A Fresh Approach to Climate Anxiety
Understanding the differentiated macroeconomic impacts of the climate transition can shape better investment and policy strategies.
My guilt ratchets higher every fall as the Atlantic hurricane season reminds me how little I have done again this year to save the planet. I feel a twinge every time I stare at the bewildering choices among the "recycling," "composting," or "waste" bins meant to process what's left of my takeout lunch. Midterm election campaigns compound my sense of helplessness as candidates insist climate action requires choosing between killing the economy or killing the planet.
Investors who incorporate environmental, social, and governance (ESG) considerations are often caught in this crossfire, accused alternately of empty “greenwashing” or fueling inflation by refusing to finance fossil fuels. But the climate transition has macroeconomic dynamics that are far more complex than a choice between cheap gasoline today and rising seas tomorrow. Even a slightly more nuanced approach can help clarify the difficult trade-offs for investment and policy.
Climate progress is impossible without markets that reward innovation and policies that help skew the incentives. Together, they should encourage energy generation that produces less carbon and additional forest protection to absorb more of what is released. The “simplest” analyses, patterning the Nobel-prize winning work of Yale’s William Nordhaus, attempt courageous calculations of the discounted future costs of fires, hurricanes, and lung disease to justify current spending on transition and mitigation.
But as savvy economists point out, these calculations are only marginally helpful, even after making heroic assumptions about taxes, technology, and weather itself. Estimates of future costs don’t adequately incorporate the risks of tipping points, when climate deterioration might accelerate. Moreover, even estimates of very large costs, say, at the end of the century, don’t amount to much when actually discounted back to today.
Of course, there are already very real costs from climate change today: rising premiums for Rocky Mountain fire insurance, the falling price of floodplain real estate, the rising value of English vineyards, the falling price of solar panels.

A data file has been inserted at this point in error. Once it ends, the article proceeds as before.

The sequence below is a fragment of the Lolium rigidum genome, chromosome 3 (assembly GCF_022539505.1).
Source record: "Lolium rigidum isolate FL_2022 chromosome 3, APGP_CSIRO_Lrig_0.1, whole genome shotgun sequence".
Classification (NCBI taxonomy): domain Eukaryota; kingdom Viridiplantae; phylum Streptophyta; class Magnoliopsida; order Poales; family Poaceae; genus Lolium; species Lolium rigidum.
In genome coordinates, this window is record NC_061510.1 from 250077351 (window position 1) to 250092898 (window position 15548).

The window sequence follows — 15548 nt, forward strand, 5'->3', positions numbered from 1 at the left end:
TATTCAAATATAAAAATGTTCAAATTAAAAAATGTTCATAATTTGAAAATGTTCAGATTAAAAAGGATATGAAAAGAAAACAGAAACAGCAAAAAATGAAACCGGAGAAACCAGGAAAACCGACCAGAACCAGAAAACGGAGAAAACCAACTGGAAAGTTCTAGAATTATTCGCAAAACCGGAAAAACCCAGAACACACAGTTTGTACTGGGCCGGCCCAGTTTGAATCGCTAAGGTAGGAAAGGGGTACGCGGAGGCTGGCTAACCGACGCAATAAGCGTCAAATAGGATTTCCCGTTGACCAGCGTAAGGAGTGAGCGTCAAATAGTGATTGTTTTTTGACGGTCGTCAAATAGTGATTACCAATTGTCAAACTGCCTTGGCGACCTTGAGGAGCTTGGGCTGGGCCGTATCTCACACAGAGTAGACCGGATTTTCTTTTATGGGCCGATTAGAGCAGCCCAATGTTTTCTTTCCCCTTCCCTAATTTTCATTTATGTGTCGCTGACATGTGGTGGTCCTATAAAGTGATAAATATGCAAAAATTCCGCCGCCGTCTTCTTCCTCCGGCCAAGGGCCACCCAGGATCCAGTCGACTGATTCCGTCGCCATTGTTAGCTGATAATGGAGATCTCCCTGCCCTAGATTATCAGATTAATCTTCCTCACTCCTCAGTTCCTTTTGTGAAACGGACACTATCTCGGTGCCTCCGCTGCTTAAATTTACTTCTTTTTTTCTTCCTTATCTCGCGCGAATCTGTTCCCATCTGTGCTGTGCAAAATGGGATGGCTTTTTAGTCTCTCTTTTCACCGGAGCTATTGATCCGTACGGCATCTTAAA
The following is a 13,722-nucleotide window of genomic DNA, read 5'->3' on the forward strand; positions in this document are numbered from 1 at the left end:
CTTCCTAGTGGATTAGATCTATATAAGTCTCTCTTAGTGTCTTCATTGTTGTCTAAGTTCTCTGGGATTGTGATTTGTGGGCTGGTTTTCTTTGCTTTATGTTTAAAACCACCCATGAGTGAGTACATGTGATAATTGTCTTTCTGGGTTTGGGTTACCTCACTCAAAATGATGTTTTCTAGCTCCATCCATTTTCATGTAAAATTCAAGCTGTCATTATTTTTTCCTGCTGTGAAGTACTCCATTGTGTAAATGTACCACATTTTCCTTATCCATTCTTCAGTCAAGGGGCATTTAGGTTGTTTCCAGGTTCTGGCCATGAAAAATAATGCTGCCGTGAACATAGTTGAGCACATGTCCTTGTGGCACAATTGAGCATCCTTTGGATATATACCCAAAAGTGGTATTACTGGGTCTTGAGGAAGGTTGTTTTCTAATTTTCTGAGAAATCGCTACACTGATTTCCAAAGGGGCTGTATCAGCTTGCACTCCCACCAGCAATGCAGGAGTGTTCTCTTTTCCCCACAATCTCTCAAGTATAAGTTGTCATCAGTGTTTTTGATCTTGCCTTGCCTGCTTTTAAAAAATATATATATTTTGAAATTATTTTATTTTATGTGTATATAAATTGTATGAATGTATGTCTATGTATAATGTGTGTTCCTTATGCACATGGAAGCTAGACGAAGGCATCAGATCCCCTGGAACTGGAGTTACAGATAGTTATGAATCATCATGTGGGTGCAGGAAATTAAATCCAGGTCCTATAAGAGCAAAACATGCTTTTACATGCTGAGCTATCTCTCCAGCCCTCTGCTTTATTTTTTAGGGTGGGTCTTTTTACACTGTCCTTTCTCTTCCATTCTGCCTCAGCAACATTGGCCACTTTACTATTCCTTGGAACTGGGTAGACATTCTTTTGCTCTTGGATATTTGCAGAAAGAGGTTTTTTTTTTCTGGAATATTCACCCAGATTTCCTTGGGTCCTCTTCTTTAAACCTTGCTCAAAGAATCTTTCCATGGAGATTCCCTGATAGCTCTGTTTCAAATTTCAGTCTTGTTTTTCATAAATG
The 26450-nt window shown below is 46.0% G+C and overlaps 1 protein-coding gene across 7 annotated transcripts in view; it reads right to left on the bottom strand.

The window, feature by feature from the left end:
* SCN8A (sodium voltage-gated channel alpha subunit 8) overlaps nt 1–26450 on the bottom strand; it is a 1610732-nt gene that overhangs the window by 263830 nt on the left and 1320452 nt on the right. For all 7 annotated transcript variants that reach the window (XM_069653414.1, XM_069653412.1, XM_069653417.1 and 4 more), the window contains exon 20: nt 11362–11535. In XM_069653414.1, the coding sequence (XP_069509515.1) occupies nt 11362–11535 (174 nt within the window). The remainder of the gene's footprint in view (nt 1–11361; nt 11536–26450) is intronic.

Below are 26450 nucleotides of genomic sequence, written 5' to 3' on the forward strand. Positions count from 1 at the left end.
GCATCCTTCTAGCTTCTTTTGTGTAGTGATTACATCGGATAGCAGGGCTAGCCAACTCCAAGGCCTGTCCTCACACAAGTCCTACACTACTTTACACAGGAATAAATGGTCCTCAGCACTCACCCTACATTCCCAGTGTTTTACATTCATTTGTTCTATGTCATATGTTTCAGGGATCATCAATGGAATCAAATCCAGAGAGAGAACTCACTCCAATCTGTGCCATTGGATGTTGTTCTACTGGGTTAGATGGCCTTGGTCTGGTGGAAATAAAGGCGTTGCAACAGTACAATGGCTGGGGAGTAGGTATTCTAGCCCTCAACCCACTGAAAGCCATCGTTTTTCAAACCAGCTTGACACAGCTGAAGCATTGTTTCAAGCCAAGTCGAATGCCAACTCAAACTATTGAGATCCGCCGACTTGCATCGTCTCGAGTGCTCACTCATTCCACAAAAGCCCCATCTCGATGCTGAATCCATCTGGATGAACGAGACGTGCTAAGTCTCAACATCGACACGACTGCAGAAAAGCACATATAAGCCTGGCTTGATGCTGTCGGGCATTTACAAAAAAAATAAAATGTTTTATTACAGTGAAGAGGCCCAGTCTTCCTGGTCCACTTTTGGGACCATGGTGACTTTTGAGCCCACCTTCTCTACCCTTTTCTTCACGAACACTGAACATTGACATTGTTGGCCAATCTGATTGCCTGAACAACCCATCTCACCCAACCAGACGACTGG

If analyzing discounted cash flows of a single transition doesn’t help, much smarter approaches separate forces reshaping the global economy into four separate macroeconomic dynamics.
First, there are the obvious costs that get so much attention. These are mainly imposed by governments in carbon pricing, environmental regulations, and new financial disclosure requirements to discourage the use of fossil fuels. The climate skeptics are right that these measures add costs to the economy and distort market incentives. They will in fact feed the forces of inflation and recession.
For limited parts of the economy, there is a second and much worse set of looming challenges. California’s ban on new cars with internal combustion engines after 2035 may be the clearest signal yet that large parts of the oil and gas industry will end up one day as stranded assets, essentially worthless as demand for gasoline evaporates. That day may still lie many decades hence, but it will steadily tilt the economy toward deflation and recession as it draws near.
A third dynamic, by contrast, doesn’t require sophisticated discounting calculations. From Joe Biden’s America to Xi Jinping’s China to the European Union’s Europe, governments are planning massive spending for more resilient infrastructure, including electrical vehicle charging stations. Economically, these billions may fuel inflation on the margin, but they will also deliver substantial growth.
Fourth, and most tantalizing, are opportunities that come from clean technology innovation that helps mitigate climate costs. Some of these require initial government investment or tax incentives to develop; some will flourish on their own. They ultimately contribute to deflation and growth.
Without solving all the trade-offs, this framework can help clarify where the climate transition conjures up headwinds or tailwinds to prices and demand.
For all the additional costs from the regulation of old energy, there is massive investment in the new. For all the stranded assets that will appear, there is rapid innovation. Good investing means concentrating on areas that boost growth and ideally those areas where technology can bring down prices and raise profits at the same time. A government contract to build a seawall is a good place to be; a cheaper approach to geothermal power generation is even better.
Good policy means rising above debates on balancing immediate costs with distant benefits. It means understanding when the transition’s inflationary squalls may need compensation from tighter monetary policy. It means recognizing that the deflationary impact of a fossil fuel industry heading toward obsolescence will require subsidies that support the transition.
These are not magic formulas here, but it helps me see the glimmer of a path toward progress as I stand helplessly deciding if the plastic top of my coffee cup gets recycled with the cardboard sleeve.